Seedling Diversity in Hydatellaceae: Implications for the Evolution of Angiosperm Cotyledons

D.D. Sokoloff, M.V. Remizowa, T.D. Macfarlane, R.E. Tuckett, M.M. Ramsay, A.S. Beer, S.R. Yadav, P.J. Rudall

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    Background and Aims: Cotyledon number has long been a primary morphological feature distinguishing monocots from other angiosperms. Recent placement of Hydatellaceae near the early-divergent angiosperm order Nymphaeales, rather than in the monocot order Poales, has prompted reassessment of seedling morphology in this poorly known family.Methods: Seedlings of six species representing all eco-geographical groups of Hydatellaceae are described using light and scanning electron microscopy.Key Results: Two seedling types were discovered. Material examined of Trithuria submersa, T. bibracteata, T. austinensis and T. filamentosa possess a transparent bilobed sheathing structure that surrounds the main axis below the first foliage leaf. The seed coat is attached to the sheathing structure. Seedlings of Trithuria lanterna and T. konkanensis lack a sheathing structure, and the seed coat is attached to a short, narrow lateral outgrowth on the main axis of the seedling.Conclusions: The sheathing structure that is present in seedlings of some Hydatellaceae could be homologized with the two united cotyledons of water lilies. It also resembles the single cotyledon of some monocots, and hence demonstrates a possible pathway of the origin of a monocot-like embryo, though no homology is implied. The sheathing structure is reduced in Trithuria lanterna and T. konkanensis, and the short, narrow outgrowth of its seedling could represent a single cotyledon. This synapomorphy suggests that the only Indian species of Hydatellaceae, T. konkanensis, is closer to the northern Australian T. lanterna than to the south-western Australian T. bibracteata.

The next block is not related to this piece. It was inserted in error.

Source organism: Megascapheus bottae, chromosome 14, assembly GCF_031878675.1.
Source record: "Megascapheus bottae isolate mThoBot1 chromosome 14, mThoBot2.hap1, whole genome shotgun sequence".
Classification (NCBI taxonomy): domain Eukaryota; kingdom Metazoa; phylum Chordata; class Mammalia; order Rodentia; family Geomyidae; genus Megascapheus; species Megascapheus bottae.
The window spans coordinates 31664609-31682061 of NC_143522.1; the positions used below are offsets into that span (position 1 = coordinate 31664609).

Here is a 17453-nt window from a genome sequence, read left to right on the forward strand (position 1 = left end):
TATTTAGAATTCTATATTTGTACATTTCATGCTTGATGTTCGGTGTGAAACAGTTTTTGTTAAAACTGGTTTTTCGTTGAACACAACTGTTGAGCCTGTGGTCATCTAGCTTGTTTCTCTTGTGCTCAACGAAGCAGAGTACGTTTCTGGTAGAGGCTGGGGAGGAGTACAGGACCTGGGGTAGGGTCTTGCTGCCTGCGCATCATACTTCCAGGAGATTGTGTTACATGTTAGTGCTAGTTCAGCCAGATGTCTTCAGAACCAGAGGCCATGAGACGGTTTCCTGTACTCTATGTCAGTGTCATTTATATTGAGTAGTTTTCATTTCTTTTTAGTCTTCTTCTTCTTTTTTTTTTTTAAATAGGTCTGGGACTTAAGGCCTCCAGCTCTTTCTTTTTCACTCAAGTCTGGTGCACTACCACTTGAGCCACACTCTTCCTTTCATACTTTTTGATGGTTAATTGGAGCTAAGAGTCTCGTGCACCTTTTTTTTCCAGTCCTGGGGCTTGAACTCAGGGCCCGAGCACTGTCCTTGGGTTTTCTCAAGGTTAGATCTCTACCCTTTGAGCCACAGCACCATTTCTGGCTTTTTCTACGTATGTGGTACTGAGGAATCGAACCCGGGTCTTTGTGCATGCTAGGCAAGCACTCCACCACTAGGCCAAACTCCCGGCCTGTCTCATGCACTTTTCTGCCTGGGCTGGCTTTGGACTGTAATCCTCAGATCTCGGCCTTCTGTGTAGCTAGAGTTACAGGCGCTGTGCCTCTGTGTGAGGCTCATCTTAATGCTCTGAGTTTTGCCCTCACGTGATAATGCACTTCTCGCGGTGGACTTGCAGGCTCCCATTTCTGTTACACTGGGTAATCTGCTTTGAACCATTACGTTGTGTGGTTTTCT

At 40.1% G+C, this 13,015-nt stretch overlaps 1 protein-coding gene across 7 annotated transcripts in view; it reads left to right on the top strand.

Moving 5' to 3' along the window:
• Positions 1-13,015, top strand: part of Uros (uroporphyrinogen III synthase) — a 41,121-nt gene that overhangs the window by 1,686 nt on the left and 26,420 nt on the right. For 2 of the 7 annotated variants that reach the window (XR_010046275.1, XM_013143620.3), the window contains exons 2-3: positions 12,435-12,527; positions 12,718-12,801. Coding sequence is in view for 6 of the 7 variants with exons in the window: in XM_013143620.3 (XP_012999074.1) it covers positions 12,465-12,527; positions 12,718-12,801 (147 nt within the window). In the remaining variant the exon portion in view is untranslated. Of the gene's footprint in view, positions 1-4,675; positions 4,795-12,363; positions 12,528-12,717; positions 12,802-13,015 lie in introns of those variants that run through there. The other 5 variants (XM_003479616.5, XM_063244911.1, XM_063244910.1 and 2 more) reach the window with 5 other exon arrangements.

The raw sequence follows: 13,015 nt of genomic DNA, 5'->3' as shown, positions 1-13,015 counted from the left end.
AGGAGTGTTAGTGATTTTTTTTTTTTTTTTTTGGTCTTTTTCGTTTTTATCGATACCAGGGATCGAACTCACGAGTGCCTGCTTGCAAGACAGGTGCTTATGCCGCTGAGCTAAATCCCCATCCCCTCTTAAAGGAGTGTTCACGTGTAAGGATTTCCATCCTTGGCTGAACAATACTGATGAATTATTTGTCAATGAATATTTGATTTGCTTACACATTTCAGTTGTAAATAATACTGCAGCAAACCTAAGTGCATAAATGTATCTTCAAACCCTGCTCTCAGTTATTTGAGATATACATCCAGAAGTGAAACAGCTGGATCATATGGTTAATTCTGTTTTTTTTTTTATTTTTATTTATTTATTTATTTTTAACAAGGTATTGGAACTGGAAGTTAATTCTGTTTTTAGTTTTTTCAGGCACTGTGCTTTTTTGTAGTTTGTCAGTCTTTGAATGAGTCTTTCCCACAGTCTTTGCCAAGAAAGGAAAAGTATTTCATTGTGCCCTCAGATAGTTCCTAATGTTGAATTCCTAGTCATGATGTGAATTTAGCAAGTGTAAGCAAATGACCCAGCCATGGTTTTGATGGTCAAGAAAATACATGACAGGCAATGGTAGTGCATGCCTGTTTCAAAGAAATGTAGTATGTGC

Original languageEnglish
    Pages (from-to)153-164
    JournalAnnals of Botany
    Issue number1
    Publication statusPublished - 2008


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